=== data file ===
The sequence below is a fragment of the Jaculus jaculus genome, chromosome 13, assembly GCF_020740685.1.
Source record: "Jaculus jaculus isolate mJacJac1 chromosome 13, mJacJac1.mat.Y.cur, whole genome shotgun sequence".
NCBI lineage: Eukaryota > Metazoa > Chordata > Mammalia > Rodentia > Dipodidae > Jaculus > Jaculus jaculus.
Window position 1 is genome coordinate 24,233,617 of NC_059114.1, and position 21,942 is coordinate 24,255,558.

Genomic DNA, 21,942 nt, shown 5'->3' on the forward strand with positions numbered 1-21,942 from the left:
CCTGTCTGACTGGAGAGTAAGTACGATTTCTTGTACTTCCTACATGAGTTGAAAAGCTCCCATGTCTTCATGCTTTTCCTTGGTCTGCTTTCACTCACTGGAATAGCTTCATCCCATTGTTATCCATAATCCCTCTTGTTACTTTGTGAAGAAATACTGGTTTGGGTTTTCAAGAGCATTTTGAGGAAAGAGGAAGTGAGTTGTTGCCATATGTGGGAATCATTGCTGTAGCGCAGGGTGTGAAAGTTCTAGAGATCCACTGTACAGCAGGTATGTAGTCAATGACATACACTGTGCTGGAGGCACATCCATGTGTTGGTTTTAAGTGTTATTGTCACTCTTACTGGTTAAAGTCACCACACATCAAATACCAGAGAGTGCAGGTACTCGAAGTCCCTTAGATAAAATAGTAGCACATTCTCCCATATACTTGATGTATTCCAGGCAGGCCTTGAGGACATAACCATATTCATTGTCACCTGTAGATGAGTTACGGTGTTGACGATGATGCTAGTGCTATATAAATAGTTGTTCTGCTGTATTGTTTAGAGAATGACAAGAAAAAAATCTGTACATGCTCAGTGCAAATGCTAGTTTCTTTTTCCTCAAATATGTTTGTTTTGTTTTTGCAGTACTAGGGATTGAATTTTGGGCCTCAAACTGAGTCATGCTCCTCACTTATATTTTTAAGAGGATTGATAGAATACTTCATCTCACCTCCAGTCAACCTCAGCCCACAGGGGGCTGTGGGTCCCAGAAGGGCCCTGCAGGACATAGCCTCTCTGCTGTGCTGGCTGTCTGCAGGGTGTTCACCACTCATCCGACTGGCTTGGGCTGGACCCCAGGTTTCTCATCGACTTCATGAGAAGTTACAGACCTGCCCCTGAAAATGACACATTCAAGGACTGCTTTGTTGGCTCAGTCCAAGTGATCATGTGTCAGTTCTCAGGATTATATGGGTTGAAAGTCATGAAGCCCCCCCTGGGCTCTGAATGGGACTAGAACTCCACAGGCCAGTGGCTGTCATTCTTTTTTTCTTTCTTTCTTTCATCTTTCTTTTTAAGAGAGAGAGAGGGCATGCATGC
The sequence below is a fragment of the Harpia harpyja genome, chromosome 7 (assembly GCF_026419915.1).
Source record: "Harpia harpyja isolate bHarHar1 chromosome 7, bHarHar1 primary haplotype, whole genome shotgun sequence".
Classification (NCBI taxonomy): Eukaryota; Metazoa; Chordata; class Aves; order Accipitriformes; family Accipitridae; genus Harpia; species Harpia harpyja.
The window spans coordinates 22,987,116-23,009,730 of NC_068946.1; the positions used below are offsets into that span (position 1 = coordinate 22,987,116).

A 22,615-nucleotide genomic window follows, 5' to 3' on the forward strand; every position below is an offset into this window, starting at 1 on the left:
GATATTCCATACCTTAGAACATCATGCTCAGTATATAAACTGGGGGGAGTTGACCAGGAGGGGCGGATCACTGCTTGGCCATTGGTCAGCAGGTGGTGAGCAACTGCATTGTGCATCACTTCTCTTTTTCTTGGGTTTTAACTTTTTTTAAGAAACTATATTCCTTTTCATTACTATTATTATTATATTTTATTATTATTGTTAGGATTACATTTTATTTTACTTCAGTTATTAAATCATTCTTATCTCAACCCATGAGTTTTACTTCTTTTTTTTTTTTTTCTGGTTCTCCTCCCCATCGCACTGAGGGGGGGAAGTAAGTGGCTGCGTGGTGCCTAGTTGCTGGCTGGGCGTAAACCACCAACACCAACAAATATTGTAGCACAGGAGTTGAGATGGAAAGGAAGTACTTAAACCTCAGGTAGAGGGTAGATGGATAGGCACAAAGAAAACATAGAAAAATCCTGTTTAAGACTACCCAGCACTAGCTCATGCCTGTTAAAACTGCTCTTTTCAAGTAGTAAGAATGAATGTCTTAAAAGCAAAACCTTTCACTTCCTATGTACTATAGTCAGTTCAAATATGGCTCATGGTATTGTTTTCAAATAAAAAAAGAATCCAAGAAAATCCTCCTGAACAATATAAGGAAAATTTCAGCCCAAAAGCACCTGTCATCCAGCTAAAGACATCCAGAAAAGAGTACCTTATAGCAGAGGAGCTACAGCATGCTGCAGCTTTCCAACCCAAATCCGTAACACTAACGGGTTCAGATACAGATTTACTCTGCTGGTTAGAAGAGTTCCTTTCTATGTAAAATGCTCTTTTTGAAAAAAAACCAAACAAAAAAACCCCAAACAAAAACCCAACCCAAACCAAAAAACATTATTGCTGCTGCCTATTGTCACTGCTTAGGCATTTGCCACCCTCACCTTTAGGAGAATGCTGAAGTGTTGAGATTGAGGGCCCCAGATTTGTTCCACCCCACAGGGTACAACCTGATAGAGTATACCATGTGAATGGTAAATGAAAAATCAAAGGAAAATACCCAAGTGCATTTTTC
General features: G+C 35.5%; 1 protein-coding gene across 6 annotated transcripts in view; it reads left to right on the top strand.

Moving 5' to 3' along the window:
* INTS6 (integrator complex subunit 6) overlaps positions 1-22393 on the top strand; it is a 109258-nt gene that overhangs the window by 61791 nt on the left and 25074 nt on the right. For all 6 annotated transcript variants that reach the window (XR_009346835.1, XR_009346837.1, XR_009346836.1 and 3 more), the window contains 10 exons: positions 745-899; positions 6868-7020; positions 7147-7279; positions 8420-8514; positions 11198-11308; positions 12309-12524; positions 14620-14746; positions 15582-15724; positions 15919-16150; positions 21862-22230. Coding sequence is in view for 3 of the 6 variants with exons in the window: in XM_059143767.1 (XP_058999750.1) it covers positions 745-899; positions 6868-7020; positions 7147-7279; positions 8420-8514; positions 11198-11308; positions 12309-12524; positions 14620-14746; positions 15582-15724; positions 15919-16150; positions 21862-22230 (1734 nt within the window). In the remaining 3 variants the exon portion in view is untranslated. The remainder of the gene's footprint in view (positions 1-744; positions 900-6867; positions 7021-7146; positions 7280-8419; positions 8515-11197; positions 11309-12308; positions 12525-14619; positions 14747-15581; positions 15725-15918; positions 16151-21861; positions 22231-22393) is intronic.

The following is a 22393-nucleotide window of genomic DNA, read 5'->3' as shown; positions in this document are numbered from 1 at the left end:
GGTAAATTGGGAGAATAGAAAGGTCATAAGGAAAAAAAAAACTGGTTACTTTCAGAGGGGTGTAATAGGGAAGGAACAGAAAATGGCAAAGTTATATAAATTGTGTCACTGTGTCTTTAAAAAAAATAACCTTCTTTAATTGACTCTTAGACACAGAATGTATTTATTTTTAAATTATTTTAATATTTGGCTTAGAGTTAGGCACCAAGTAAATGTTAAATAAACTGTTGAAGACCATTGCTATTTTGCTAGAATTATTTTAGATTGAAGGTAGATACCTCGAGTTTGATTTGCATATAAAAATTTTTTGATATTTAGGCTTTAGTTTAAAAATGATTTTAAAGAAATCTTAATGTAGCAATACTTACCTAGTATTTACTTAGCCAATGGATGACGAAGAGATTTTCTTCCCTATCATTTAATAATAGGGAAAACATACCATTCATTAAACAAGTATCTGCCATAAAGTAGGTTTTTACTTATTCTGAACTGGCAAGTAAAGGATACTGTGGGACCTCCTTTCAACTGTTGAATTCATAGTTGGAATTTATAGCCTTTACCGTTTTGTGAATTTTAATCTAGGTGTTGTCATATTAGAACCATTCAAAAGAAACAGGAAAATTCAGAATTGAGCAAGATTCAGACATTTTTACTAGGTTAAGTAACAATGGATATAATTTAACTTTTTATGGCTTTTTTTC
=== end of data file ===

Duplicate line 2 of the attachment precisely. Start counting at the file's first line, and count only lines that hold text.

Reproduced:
Source record: "Jaculus jaculus isolate mJacJac1 chromosome 13, mJacJac1.mat.Y.cur, whole genome shotgun sequence".